Family Systems as a movement, however, did not seriously take shape until

almost three decades later (Bowen, 1994; Hall, 1981). Dr. Murry Bo wan
introduced Family System Theory to the world in the 1950s.
Bowens theory describes emotional processes found in all families and rests
on several key assumptions. First, certain universal concepts, derived from an
evolutionary heritage, strongly influence human behavior. These are the primitive
reflexive and reactive emotional responses so prevalent in intimate relationships,
such as the family. Second, because of the intense emotional interdependence
within families, interactions and behavior are more predictable than in other
groups. In addition, these behavior patterns tend to repeat themselves from
generation to generation. Third, family members appear to exert a great deal of
pressure on each other to continue their behavior and maintain the status quo of the
family (Hall, 1981).
Family System Theory draws from many different sources. One
contribution, as mentioned above, was Freuds psychoanalytic theory, which
describes the effects of one individual on another. Second, von Bertalanffy and the
discipline of biology supplied ideas from general system theory. Third, sociologists
and anthropologists, describing the cultural aspects of family life, influenced family
system theory.
This approach, consistent with general system theory, proposes that the
family as a whole is greater than the sum of its individual members. According to

Friedman (1981), the family is defined as a living social system. It consists of a
small group of individuals, connected and interdependent, organized into a single
unit. Family members interact in relationships that effect each other and the family
unit as a whole (Hall, 1981). Each family member is assigned a role to play within
the family structure. Powerful pressure is exerted for each individual to remain
within that role, thus ensuring the equilibrium of the family. This results in
patterns of behavior that remain with us as we enter adulthood, and permeate all
areas of life. Often these behaviors remain stable over time, even though contact
with the family unit diminishes (Bryannan, 1998).
Nagy (1990) proposes that when family roles produce behavior patterns that
are healthy, characterized by family relationships and interactions that are open
and honest, individual needs are met and individuals function effectively. When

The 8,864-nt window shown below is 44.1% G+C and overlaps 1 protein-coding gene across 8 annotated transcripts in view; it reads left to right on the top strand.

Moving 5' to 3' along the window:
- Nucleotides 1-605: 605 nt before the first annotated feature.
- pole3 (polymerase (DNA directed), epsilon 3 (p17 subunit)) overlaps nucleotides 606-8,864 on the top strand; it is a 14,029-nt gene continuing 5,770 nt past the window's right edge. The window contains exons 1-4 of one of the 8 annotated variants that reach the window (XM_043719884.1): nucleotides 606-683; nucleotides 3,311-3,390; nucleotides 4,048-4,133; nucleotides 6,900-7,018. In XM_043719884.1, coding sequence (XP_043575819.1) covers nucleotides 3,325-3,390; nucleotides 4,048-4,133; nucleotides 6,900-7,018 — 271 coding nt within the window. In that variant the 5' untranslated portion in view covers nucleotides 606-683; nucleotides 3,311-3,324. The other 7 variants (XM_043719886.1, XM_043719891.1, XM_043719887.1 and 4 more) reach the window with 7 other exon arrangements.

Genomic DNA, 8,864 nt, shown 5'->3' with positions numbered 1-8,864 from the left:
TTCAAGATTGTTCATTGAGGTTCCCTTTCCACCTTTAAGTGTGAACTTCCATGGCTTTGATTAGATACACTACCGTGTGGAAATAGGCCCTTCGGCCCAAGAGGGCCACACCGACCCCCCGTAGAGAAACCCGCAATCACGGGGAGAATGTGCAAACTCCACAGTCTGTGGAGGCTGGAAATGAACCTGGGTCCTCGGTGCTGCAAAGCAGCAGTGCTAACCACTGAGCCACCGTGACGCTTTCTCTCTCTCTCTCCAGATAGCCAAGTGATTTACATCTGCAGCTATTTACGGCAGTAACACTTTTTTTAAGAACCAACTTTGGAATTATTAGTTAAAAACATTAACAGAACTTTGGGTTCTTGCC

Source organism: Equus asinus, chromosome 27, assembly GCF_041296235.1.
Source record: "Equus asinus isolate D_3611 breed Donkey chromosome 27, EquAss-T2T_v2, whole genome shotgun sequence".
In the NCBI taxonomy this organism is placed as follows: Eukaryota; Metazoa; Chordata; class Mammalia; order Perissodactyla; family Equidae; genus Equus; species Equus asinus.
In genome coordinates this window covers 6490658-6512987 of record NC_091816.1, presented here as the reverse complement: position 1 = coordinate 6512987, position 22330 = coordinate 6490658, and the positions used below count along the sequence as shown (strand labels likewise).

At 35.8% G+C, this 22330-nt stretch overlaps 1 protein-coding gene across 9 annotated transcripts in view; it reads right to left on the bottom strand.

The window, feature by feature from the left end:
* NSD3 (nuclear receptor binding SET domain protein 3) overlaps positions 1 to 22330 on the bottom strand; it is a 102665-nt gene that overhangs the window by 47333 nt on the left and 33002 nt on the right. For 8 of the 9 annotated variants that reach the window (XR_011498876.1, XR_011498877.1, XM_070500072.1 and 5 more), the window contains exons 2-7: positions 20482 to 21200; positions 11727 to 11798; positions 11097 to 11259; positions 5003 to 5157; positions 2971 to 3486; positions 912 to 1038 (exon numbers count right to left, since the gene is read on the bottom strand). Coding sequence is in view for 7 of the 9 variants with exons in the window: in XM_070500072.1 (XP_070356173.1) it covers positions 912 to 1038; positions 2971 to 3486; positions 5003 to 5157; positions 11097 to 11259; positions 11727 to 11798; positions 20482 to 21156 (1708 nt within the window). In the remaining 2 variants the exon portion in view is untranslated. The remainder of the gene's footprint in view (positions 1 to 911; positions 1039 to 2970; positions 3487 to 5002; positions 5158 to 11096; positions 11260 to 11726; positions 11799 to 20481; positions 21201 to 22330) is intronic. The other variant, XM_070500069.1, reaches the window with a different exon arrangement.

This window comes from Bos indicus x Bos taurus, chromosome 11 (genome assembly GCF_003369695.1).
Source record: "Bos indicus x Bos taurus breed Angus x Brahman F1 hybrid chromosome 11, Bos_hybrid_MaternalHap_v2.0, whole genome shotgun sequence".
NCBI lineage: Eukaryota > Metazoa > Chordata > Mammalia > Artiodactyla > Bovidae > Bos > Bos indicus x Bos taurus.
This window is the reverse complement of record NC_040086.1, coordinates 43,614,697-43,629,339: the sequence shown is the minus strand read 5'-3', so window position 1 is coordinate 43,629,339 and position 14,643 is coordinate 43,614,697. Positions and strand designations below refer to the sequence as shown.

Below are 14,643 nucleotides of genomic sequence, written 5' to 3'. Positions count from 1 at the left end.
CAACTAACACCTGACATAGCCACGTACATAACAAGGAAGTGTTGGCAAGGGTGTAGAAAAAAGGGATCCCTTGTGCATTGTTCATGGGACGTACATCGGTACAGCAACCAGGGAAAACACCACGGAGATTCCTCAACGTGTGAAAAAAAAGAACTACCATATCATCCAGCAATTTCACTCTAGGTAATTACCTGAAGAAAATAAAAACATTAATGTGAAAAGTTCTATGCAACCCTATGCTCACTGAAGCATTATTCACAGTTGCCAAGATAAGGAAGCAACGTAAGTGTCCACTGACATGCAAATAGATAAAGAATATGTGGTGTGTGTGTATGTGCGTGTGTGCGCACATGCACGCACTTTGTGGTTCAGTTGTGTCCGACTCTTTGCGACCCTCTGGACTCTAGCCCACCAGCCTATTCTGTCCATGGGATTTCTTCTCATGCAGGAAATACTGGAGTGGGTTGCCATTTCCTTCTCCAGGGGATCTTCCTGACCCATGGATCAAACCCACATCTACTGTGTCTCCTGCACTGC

family roles shape unhealthy behavior patterns, characterized by rigidity,
isolation, secrecy, and denial, individual needs remain unmet and dysfunctional
behavior can result.
At the extreme end of the continuum, family systems of trauma can be
found. High levels of anxiety and stress are everyday occurrences, and normal"
for family members (Guzman & Earll, 1996). Strained relationships and
interactions, isolation, and unmet personal needs are camouflaged to maintain the
equilibrium of the family. In fact, as mentioned above, family members often exert

extreme pressure on each other to maintain their family roles. According to
Guzman and Earll (1996), survival behaviors emerge as a coping mechanism for
dealing with this chronic stress. These behaviors cam extend into adulthood,
effecting both personal and professional relationships and interactions.
Based on previous work in recovery therapy, especially that of Lasater.
1988, Verdiano, Peterson, & Hicks (1990), Wegsheider- Cruse (1989). and
William and Potter (1994), Guzman and Earll (1996) identified five categories of
survival behaviors that emerge in response to family trauma:
Five Behavior Categories
Category 1: Dependent/irresponsible
This individual contributes little to group projects, procrastinates, is perpetually
late, and often loses things that they have borrowed. While they continually irritate
peers, they use humor and cute, provocative behavior to get back into good
graces. Others often take pity on them and complete their tasks for them.
Category 2; Rebelling
Rebelling for any reason is this persons mode of operation. Rules, supervisors,
and authority are devices that jeopardize independence. This individual constantly
has a chip on their shoulder that permeates all interactions. While peers may

become angry and frustrated with this individual, they hesitate confronting her or
him, lest they add to the oppositional behavior.
Category 3: Overachieving/overcontrolling
This individual appears to spend more time working and works much harder than
peers. He or she demonstrates perfectionist tendencies, setting high standards for
her or himself and others. Others do not generally live up to these standards which
causes this individual to work even harder to make up for these perceived
inadequacies. Others view this individual as cold, controlling, and unapproachable.
Systems usually reward the overachieving/overcontrolling individual, thus
perpetuating these behaviors.
Category 4: Caretaking
Everyone can always count on this individual to take care of everything, especially
during a crisis. He or she spends endless time finding solutions to problems and
comforting others. This persons capacity to give appears limitless. Others' needs,
whether money, time, or comfort, come before this individuals needs, often at the
expense of health and well-being.

Category 5; Withdrawal